In the late 1960’s arose a musical genre known as “bubblegum pop” — rock music stripped of any thoughtful content, meant only as escapism. And it didn’t come any more bubblegummy than The Cowsills.
Originally consisting of brothers Bill, Bob, Barry, Paul, and John — there was another brother, which we’ll get to shortly — the group’s self-proclaimed manager, the boys’ father Bud, insisted on adding mom Barbara and sister Susan, both of whom were reluctant to join the act. Nevertheless, the premise of a “together” family singing hip songs in the late ’60s was the perfect exclamation point for the hippie era, and The Cowsills sold millions of records and were a hit in concerts and
Sadly, the seemingly cheery family had tension constantly brewing offstage. Bud was a Navy veteran, and much like the character portrayed in The Great Santini, the only method he saw fit for running the family was the military way. He ruled with an iron hand, which he frequently applied to family members who showed the slightest form of rebellion.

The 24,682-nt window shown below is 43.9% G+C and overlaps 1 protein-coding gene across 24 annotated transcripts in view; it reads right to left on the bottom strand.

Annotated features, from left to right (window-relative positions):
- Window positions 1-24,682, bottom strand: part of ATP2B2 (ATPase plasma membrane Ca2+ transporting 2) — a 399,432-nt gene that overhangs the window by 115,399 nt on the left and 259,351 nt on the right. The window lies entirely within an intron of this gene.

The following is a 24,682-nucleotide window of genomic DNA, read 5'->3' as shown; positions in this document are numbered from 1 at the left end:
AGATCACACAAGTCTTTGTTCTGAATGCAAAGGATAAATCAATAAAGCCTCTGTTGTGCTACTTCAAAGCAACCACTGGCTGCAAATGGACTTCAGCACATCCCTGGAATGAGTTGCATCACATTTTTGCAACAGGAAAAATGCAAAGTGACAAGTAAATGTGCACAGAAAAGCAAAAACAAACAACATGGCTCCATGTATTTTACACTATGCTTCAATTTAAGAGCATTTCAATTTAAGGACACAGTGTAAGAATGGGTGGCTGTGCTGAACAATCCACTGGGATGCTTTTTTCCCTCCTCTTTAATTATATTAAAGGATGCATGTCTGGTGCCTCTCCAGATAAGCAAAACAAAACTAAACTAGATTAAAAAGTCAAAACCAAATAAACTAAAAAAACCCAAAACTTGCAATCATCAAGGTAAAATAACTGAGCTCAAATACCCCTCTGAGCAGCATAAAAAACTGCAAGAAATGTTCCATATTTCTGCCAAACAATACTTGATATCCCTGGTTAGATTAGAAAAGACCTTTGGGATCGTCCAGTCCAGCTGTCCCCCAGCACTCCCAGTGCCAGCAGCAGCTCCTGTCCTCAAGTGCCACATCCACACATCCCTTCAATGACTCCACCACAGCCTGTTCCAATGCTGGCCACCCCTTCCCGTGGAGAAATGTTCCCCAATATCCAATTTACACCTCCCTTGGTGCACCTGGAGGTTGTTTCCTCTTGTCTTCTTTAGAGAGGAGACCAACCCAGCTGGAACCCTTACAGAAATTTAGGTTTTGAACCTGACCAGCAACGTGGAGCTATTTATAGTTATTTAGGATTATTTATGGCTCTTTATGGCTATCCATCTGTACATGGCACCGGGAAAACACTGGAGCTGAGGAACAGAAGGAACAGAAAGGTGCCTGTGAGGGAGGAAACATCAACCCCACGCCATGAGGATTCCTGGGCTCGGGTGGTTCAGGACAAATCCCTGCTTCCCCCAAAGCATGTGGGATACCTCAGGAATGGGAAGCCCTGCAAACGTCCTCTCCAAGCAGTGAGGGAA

There were two glaring examples of Bud’s bullying. One was Richard, the one non-performing Cowsill, against whom Bud had an inexplicable grudge. When Bill — whom the rest of the family regarded as the group’s de facto leader — tried to convince Bud that Richard would make a great drummer for the group, Richard instead nonchalantly sent Richard off to fight in Vietnam. A while later, Bill and Bud got into a physical confrontation in which Bill surprised himself by emerging victorious. The next day, Bud sent Bill a letter stating that his services were no longer needed for the group or the family.
All of this family turmoil, plus the group’s loss of popularity due to changing musical styles, is well-documented here. The movie is narrated by Bob, and he makes it quite clear that he is trying to make some sense of the chaos that befell the family. If the film has any fault, it’s that — already a pretty brisk 90 minutes — it seems a little padded by Bob’s aw-shucks narration, as well as moments where untitled music is expected to carry the movie along for a few more minutes. (Also, strangely, there are clips of The Cowsills appearing on Mike Douglas’ and Johnny Carson’s talk shows without identifying the hosts.)
But overall, this is a very insightful, not to mention bittersweet portrait of a family who might have made more of their success if not for their dysfunctionality. I always thought their song “The Rain, The Park, and Other Things” was a bit treacly, but this movie definitely makes you see their music in a different light.